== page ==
2015 Blog 10:  Gigs 48 - 59 Adelaide Fringe

On that Saturday night a bunch of comedians put aside a spare seat to honour Karen Hyland. Karen along with her husband David attended so many comedy shows over the past few decades that their knowledge of the Australian stand up scene would put many of us in the business to shame.  They attended the big shows and the little shows.  They checked out the well known comedians and the little known comedians. They enjoyed stand up, sketches, musical and absurdist comedy.  They never judged an act on anything other than whether the person was putting in a good effort.  It didn't matter if the jokes weren't really to their liking or the comedian had a bad gig. As long as they gave 100% effort they were happy to go along for the ride.

During the Fringe Karen died due to complications that arose from the cancer that invaded her body.  Most of us in the industry didn't know Karen was sick because as she said, "She didn't want to ruin anyone's Fringe experience."  This is a prime example of Karen.  Always thinking about other people.  One of the pleasures of returning to my hometown of Adelaide was the knowledge that at some point I would see Karen and David because you could guarantee they would attend at least one of the gigs.  In fact it is because of people like theHylands that every time I return to the Rhino Room on a Friday night I always try to put together a set list that is a unique one off.  I like to think of them as mini shows.  They're usually mixes of new and old material.  When I return home I want to impress everyone at theRhino Room to show them that they're faith in me won't go unrewarded.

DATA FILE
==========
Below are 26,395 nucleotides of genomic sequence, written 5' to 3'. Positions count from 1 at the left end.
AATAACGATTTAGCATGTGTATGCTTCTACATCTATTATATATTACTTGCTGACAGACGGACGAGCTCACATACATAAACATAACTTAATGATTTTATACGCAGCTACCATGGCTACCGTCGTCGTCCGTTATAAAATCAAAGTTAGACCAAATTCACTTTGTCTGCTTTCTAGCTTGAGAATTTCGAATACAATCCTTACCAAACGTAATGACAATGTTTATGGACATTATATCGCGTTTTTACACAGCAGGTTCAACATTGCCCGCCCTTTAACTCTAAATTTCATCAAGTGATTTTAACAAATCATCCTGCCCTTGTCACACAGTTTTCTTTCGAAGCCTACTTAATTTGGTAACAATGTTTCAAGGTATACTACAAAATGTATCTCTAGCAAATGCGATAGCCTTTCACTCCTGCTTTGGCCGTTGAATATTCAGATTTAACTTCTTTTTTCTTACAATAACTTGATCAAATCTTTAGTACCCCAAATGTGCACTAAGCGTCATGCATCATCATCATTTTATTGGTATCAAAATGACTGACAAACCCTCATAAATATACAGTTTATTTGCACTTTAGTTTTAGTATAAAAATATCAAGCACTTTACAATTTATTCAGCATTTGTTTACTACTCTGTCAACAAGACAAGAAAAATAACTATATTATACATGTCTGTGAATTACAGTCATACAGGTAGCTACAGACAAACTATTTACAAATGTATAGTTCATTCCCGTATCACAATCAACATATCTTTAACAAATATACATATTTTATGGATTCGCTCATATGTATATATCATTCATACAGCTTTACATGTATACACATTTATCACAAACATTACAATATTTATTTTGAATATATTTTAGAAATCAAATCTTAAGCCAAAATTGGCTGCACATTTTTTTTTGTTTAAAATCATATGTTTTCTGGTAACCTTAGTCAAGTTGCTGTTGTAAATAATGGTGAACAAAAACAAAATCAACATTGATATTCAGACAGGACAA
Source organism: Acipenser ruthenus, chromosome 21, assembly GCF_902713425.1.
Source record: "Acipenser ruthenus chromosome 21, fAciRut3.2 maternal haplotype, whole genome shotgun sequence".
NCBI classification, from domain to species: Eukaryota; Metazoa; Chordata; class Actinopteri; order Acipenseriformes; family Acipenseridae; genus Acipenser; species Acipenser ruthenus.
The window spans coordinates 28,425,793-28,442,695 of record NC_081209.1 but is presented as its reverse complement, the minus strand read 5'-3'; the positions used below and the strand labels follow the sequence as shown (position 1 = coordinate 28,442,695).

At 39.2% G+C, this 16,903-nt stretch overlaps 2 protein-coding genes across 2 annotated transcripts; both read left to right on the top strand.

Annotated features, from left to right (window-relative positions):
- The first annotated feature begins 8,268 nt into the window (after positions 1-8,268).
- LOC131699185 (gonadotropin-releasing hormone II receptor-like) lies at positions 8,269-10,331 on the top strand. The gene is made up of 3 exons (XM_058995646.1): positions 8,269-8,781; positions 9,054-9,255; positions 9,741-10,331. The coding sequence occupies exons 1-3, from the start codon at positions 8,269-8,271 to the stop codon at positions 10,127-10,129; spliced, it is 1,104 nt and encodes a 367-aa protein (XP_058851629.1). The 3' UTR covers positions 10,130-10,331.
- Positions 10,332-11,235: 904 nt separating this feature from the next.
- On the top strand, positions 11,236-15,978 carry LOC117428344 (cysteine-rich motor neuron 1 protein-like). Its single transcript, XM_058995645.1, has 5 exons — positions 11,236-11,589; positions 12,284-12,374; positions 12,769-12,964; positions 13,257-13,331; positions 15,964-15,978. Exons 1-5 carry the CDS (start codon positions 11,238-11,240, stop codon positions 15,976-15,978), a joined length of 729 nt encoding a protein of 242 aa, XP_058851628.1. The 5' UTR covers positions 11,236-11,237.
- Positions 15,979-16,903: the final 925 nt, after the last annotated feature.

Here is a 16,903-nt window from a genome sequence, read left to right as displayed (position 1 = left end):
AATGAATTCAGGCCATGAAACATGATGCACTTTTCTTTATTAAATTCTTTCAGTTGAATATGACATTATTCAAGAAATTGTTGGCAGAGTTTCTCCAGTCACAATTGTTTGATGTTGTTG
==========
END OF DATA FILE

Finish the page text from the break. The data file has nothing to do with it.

I wanted to impress people like Karen and David.  I wanted to reward them with an attempt at something special every time they were in the audience.

With all the politics that surrounds our industry it is easy to forget why we do this.  I'll be honest with you:  I hate the politics.  Hate it.  It ruins the fun.  It ruins the special moments.  It ruins the triumphs.  That poison surges through the veins of most comedians even if they don't admit to it.  Maybe they're just unaware that it is even there?  The fundamental reason I got into this business is because it makes me happy to make people laugh.  I've felt that all my life, well before I even thought of setting foot onstage.  I like people laughing and I get a lot of happiness knowing it was because of me.  It doesn't have to always be me making people laugh but I like knowing it is my work some of the time. People like Karen and David represent the reason I do this.  It is important for me to remember that when all the bullshit bubbles up in the background.

Now that Karen is gone I feel the trips back to Adelaide will be diminished ever so slightly. At first it will be almost imperceptible.  I'm guessing my first gigs back in South Australia will go to plan like they normally do.  Yet I know it will be in a moment when I realise that an audience's laughter is missing a distinctive cackle.  I'll feel it when I look into the audience and there will be an empty chair.  I'll know it when I finally have an opportunity to see David again.  I also know that when I return to the Rhino Room for one of those Friday gigs, that I'll still be doing my best to impress the old friends.  I'll be trying to impress the new friends.  I'll want my audience to be having a great time.  And even when they're having a great time deep down I'll still be trying to give Karen a special one off performance on the night because she deserves it.

The final five days were hectic even if it started simply on the Wednesday night.  A simple set list that night as it was just the show:

Snacks

The Thursday night wasn't too crazy either.  I hosted the Bank SA free gig at the Bandstand at 5pm but there was no material to talk about for that gig.  All of the gigs I did for the Bandstand were straight hosting jobs.  So from March 12th - 15th you can literally say the set list was nothing more than:

Bandstand

So that Thursday night the set list was just the show: